Insurgent students in Chile
Insurgent students in Chile

Higher education in Chile will be free from March 2016, funded by US$8.3billion in corporate tax increases. Recently adopted legislation also ends government subsidies to for-profit schools, stops selective entrance policies in the public system and establishes a 10-year plan to provide free education for all primary and secondary students.

The Chilean student movement has waged a 10-year battle to force these reforms. It has been the largest and most sustained political action in the country since the democratic movement of the 1980s, which eventually forced out Pinochet. But it is not over yet – the students have tasted their collective power and are demanding much more than what has been offered.

Education for who?

Chile has one of the most pro-market and class-segregated education models in the world. Since 1980, enrolment in under-resourced public schools has dropped from 80 percent to less than 40 percent. Eighty-four percent of university education and 100 percent of technical education are privatised. The system is wholly based on a voucher system.

The vast majority of students attending Chilean government schools are from the poorest sections of society. Until the current reforms, anyone could open a for-profit school with no requirements on quality whatsoever. In the tertiary sector, around 50 percent of the least wealthy students drop out of their degrees, which they have undertaken at for-profit, low-quality institutions where they are given little support and leave with huge debts.

The movement that made the difference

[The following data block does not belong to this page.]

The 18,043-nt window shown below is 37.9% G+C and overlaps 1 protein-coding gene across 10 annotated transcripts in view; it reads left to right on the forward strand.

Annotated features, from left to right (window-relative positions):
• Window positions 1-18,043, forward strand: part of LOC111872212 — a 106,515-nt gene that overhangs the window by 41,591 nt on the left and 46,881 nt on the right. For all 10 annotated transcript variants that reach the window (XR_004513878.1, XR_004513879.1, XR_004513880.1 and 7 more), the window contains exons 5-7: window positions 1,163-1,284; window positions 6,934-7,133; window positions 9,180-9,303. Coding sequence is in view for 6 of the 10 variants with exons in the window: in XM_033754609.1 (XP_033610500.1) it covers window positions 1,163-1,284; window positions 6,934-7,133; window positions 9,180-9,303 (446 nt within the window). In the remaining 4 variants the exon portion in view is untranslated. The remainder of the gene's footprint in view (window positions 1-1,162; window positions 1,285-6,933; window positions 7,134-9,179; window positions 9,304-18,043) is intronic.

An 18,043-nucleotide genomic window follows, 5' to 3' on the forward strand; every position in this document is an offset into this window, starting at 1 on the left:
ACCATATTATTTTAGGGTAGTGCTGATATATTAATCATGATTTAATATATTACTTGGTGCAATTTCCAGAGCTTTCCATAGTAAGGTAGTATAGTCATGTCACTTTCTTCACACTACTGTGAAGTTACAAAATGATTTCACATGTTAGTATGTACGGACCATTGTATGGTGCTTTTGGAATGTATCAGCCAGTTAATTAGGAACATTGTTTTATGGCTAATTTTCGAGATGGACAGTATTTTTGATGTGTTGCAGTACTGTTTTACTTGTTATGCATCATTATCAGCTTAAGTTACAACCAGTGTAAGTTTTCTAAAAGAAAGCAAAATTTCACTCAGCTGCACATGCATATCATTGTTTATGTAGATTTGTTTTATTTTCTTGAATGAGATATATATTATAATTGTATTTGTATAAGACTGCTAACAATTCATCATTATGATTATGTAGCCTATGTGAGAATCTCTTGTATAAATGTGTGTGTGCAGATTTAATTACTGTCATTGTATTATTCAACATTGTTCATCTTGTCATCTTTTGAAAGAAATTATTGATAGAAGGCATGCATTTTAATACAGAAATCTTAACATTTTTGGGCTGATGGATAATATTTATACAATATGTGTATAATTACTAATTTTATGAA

The most decisive period for the Chilean student movement was that of the mass struggles of 2011, sometimes called the “Chilean Winter”. Mass mobilisations, school and university occupations, an eight-month non-stop relay marathon around the national parliament building and the innovative use of social media to disseminate plans and ideas – all were used by the movement to increase participation and build popular support.

There was a strong focus on developing links with workers’ struggles and building solidarity with organisations such as the Workers’ United Centre of Chile (CUT, the largest union federation).

Largely as a result of the political pressure from the student movement, the centre-left Bachelet government won the 2013 elections and took office in March 2014. Several high profile leaders of the student movement were also elected to parliament, including some members of the Chilean Communist Party who participated in the Nueva Mayoria (New Majority) electoral alliance with Bachelet’s Socialist Party and others.

Student response

In May 2014, before the reforms had been announced, 100,000 students protested in Santiago and elsewhere around the country. Then in June, soon after the first reforms were announced, another march of around 100,000 students took place in Santiago to denounce them as inadequate and unrepresentative of the movement.